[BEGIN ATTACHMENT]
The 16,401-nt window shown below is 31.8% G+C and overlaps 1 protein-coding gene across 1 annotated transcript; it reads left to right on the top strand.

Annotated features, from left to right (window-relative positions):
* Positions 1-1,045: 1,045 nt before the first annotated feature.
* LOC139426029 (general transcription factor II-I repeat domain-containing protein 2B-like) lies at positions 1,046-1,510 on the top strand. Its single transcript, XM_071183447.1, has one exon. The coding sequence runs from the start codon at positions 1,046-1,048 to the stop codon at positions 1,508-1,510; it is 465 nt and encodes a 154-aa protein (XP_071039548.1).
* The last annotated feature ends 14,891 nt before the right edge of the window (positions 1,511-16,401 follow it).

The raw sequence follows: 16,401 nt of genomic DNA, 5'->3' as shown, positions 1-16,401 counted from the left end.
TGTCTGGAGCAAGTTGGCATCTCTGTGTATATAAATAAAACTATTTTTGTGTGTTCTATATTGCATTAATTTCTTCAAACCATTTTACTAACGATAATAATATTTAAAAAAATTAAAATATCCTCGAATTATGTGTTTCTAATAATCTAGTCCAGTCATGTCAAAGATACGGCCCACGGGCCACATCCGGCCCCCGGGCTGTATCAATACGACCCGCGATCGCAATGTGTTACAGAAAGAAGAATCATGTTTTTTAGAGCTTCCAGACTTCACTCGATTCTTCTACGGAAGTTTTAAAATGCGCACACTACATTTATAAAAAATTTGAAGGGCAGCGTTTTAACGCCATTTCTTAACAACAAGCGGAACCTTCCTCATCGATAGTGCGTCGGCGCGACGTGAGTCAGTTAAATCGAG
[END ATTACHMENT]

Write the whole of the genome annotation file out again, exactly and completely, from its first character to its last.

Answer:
The 16,401-nt window shown below is 31.8% G+C and overlaps 1 protein-coding gene across 1 annotated transcript; it reads left to right on the top strand.

Annotated features, from left to right (window-relative positions):
* Positions 1-1,045: 1,045 nt before the first annotated feature.
* LOC139426029 (general transcription factor II-I repeat domain-containing protein 2B-like) lies at positions 1,046-1,510 on the top strand. Its single transcript, XM_071183447.1, has one exon. The coding sequence runs from the start codon at positions 1,046-1,048 to the stop codon at positions 1,508-1,510; it is 465 nt and encodes a 154-aa protein (XP_071039548.1).
* The last annotated feature ends 14,891 nt before the right edge of the window (positions 1,511-16,401 follow it).

The raw sequence follows: 16,401 nt of genomic DNA, 5'->3' as shown, positions 1-16,401 counted from the left end.
TGTCTGGAGCAAGTTGGCATCTCTGTGTATATAAATAAAACTATTTTTGTGTGTTCTATATTGCATTAATTTCTTCAAACCATTTTACTAACGATAATAATATTTAAAAAAATTAAAATATCCTCGAATTATGTGTTTCTAATAATCTAGTCCAGTCATGTCAAAGATACGGCCCACGGGCCACATCCGGCCCCCGGGCTGTATCAATACGACCCGCGATCGCAATGTGTTACAGAAAGAAGAATCATGTTTTTTAGAGCTTCCAGACTTCACTCGATTCTTCTACGGAAGTTTTAAAATGCGCACACTACATTTATAAAAAATTTGAAGGGCAGCGTTTTAACGCCATTTCTTAACAACAAGCGGAACCTTCCTCATCGATAGTGCGTCGGCGCGACGTGAGTCAGTTAAATCGAG